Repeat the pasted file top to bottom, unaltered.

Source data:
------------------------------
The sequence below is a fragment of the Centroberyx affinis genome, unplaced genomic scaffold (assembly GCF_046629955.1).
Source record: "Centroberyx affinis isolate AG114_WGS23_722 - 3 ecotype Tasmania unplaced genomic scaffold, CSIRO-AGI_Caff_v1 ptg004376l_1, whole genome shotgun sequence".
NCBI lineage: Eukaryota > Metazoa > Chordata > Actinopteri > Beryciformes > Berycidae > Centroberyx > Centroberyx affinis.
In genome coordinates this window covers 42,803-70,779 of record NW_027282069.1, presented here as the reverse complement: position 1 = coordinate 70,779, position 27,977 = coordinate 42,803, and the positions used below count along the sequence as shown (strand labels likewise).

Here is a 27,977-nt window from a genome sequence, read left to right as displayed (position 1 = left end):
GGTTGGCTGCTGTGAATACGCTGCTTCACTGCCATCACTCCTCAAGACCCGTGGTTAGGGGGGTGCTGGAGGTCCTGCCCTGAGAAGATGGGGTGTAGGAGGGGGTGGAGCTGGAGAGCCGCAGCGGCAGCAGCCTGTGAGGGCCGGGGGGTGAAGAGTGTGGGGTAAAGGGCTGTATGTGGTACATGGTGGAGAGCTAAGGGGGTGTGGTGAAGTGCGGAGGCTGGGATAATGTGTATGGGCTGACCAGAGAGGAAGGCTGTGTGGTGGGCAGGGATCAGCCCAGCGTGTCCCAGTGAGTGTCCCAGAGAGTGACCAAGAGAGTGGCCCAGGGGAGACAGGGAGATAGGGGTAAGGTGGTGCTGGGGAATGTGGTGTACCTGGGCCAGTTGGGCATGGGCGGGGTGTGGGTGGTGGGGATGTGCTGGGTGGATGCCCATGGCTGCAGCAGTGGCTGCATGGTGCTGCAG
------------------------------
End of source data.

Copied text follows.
The sequence below is a fragment of the Centroberyx affinis genome, unplaced genomic scaffold (assembly GCF_046629955.1).
Source record: "Centroberyx affinis isolate AG114_WGS23_722 - 3 ecotype Tasmania unplaced genomic scaffold, CSIRO-AGI_Caff_v1 ptg004376l_1, whole genome shotgun sequence".
NCBI lineage: Eukaryota > Metazoa > Chordata > Actinopteri > Beryciformes > Berycidae > Centroberyx > Centroberyx affinis.
In genome coordinates this window covers 42,803-70,779 of record NW_027282069.1, presented here as the reverse complement: position 1 = coordinate 70,779, position 27,977 = coordinate 42,803, and the positions used below count along the sequence as shown (strand labels likewise).

Here is a 27,977-nt window from a genome sequence, read left to right as displayed (position 1 = left end):
GGTTGGCTGCTGTGAATACGCTGCTTCACTGCCATCACTCCTCAAGACCCGTGGTTAGGGGGGTGCTGGAGGTCCTGCCCTGAGAAGATGGGGTGTAGGAGGGGGTGGAGCTGGAGAGCCGCAGCGGCAGCAGCCTGTGAGGGCCGGGGGGTGAAGAGTGTGGGGTAAAGGGCTGTATGTGGTACATGGTGGAGAGCTAAGGGGGTGTGGTGAAGTGCGGAGGCTGGGATAATGTGTATGGGCTGACCAGAGAGGAAGGCTGTGTGGTGGGCAGGGATCAGCCCAGCGTGTCCCAGTGAGTGTCCCAGAGAGTGACCAAGAGAGTGGCCCAGGGGAGACAGGGAGATAGGGGTAAGGTGGTGCTGGGGAATGTGGTGTACCTGGGCCAGTTGGGCATGGGCGGGGTGTGGGTGGTGGGGATGTGCTGGGTGGATGCCCATGGCTGCAGCAGTGGCTGCATGGTGCTGCAG